booklady's Reviews > Whose Body?

Whose Body? by Dorothy L. Sayers
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Jul 26, 13

bookshelves: 2004, mystery, classic, crime, fiction, favorites
Read in December, 2004

I discovered Dorothy L. Sayers through home-schooling as the author of The Lost Tools of Learning. It was only after I read that, and learned she was a contemporary and friend of C.S. Lewis and J.R.R. Tolkien, that I stumbled on her original claim to fame—Lord Peter Wimsey.

Whose Body? is the first of the eleven Lord Peter mysteries she wrote in her lifetime. Each one gets progressively better. I'm stretching it to give this four stars—it's not so good as her later ones, but I don't want to put anyone off from trying it and you really need to read them in order. If you are at all literary, you need to make friends with Lord Peter who is a literary sleuth. He collects antique manuscripts for a hobby, has his own personal manservant (named Bunter) who reminds one of Jeeves and indeed DLS says LP is modeled after a cross between Bertie Wooster and Fred Astaire. Lord Peter is no perfectionist Hercule Poirot. He's nobody's fool, and he's quite intelligent, but he's humorous, makes mistakes and is very good at laughing at himself. He's one of the most likable fictional characters I've run across, with the possible exception of Bertie Wooster.

Oh and the mystery isn't bad either! But I'd say the characters, comedy, dialogue, quotes and shenanigans are really more the thing with LP. He has a rather wacky upper crust family who you get to know better and better with each successive novel. They figure more prominently in the second story, Clouds of Witness.
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Quotes booklady Liked

Dorothy L. Sayers
“Even idiots ocasionally speak the truth accidentally.”
Dorothy L. Sayers, Whose Body?


Reading Progress


Comments (showing 1-6 of 6) (6 new)

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message 1: by Lori (new)

Lori Thanks for the review. I love mysteries, and am always looking for a good one. I've read D. Sayers before, and think it was one with Lord Peter. I remember him because he would say "what?" at the end of a sentence, as though to say "isn't it?" At first I was taken aback by it, but since then I've read Bertie Wooster say it too. I remember enjoying Dorothy Sayer's writing, so I think I'll do the whole series, like you recommend. I admit, too, that I love Hercule Poirot--he tickles me with his fastidiousness, but also gives me a sense of security as the story progresses. He's rarely taken by surprise.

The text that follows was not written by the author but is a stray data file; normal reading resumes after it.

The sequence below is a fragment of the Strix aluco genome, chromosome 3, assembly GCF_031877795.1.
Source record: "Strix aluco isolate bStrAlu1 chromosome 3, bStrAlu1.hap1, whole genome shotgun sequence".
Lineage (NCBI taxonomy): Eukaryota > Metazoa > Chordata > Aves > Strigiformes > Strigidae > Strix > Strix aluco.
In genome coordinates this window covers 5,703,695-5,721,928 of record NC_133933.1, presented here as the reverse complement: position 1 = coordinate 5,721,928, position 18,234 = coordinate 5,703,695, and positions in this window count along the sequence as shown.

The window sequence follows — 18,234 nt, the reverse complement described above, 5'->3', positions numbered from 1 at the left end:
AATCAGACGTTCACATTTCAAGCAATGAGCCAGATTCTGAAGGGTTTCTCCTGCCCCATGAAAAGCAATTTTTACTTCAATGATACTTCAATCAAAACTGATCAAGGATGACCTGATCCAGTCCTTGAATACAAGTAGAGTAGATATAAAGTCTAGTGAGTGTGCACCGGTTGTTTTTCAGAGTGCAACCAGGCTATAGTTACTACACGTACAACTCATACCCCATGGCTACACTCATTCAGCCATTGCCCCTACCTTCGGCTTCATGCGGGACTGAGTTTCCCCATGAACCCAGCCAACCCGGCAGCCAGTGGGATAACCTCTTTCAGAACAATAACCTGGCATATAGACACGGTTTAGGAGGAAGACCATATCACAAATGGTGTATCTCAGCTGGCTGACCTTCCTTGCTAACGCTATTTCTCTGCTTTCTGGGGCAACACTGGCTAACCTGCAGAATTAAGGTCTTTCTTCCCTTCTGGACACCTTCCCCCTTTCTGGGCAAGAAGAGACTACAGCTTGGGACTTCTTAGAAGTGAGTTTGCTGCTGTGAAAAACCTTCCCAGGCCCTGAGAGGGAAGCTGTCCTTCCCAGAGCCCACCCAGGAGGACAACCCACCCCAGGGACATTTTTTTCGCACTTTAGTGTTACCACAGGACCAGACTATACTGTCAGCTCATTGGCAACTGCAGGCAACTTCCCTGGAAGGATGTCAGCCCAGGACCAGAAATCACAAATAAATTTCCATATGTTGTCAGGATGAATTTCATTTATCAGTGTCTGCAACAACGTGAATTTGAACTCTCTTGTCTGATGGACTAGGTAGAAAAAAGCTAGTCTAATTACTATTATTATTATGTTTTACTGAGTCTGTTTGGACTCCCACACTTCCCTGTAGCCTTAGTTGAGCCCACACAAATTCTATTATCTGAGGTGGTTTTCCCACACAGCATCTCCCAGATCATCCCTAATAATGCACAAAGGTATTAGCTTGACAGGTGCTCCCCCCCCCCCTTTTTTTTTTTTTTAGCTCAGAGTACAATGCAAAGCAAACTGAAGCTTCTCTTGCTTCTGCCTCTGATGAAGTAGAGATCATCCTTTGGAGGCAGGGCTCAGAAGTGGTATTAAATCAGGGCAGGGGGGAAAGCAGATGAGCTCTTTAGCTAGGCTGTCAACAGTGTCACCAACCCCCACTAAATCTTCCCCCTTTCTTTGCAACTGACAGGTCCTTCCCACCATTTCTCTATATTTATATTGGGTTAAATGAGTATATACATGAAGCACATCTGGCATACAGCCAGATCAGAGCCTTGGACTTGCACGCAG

Love a good murder mystery!


booklady You will certainly enjoy Lord Peter then! He's quite a character--got lotsa personality. I like that he's very much a gentleman and yet he's not so perfect of a sleuth that he doesn't make mistakes ... but of course they always come right in the end.


Homeschoolmama Great review! I'll have to check these out now!


booklady These are FUN mysteries, especially if you are anything of an Anglophile! ☺ And the film series of them, plus audio versions are also quite good.


message 5: by sckenda (new) - added it

sckenda Booklady. I bought this book about a month ago. I have been wanting to read the Wimsey mysteries for a very long time, and it seemed sensible to start at the beginning, though Sayer's fans say that this is not the best in the series. Nonetheless they prevailed on me to start here. I also read and was influenced by The Lost Tools of Learning when I was formulating a philosophy and pedagogy for homeschooling.


message 6: by booklady (last edited Sep 25, 2013 05:12AM) (new) - rated it 4 stars

booklady It isn't the best, but if you keep that in mind as/when you read it and take it as an introduction to further enjoyment with reading and getting to know new friends (Lord Peter, Bunter and the whole Wimsey clan) your efforts will pay off in the long run.


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